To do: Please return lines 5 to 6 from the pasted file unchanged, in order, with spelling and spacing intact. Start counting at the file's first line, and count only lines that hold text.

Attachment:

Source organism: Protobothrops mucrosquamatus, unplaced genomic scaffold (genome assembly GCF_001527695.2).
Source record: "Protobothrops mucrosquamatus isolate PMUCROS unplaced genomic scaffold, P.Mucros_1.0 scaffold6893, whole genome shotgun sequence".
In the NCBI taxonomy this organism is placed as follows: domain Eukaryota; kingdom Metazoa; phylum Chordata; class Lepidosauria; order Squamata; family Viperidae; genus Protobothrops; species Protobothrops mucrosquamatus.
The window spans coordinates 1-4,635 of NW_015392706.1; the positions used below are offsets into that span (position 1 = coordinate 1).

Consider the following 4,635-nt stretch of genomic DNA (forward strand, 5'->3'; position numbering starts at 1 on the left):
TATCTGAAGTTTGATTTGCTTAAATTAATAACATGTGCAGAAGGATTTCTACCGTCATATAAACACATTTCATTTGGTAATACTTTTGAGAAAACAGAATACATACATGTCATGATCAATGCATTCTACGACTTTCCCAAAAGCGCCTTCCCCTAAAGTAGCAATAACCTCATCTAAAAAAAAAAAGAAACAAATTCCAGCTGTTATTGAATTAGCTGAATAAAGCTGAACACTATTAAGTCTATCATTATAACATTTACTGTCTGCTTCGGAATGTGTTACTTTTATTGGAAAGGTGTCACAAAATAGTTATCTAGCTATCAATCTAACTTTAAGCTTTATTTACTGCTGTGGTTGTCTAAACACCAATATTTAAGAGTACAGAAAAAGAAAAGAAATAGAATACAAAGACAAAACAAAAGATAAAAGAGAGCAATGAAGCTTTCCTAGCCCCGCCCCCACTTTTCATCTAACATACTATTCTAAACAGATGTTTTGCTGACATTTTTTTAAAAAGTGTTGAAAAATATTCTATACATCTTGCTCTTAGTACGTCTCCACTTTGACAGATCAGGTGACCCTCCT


Consider the following 4,635-nt stretch of genomic DNA (forward strand, 5'->3'; position numbering starts at 1 on the left):
TATCTGAAGTTTGATTTGCTTAAATTAATAACATGTGCAGAAGGATTTCTACCGTCATATAAACACATTTCATTTGGTAATACTTTTGAGAAAACAGAATACATACATGTCATGATCAATGCATTCTACGACTTTCCCAAAAGCGCCTTCCCCTAAAGTAGCAATAACCTCATCTAAAAAAAAAAAGAAACAAATTCCAGCTGTTATTGAATTAGCTGAATAAAGCTGAACACTATTAAGTCTATCATTATAACATTTACTGTCTGCTTCGGAATGTGTTACTTTTATTGGAAAGGTGTCACAAAATAGTTATCTAGCTATCAATCTAACTTTAAGCTTTATTTACTGCTGTGGTTGTCTAAACACCAATATTTAAGAGTACAGAAAAAGAAAAGAAATAGAATACAAAGACAAAACAAAAGATAAAAGAGAGCAATGAAGCTTTCCTAGCCCCGCCCCCACTTTTCATCTAACATACTATTCTAAACAGATGTTTTGCTGACATTTTTTTAAAAAGTGTTGAAAAATATTCTATACATCTTGCTCTTAGTACGTCTCCACTTTGACAGATCAGGTGACCCTCCT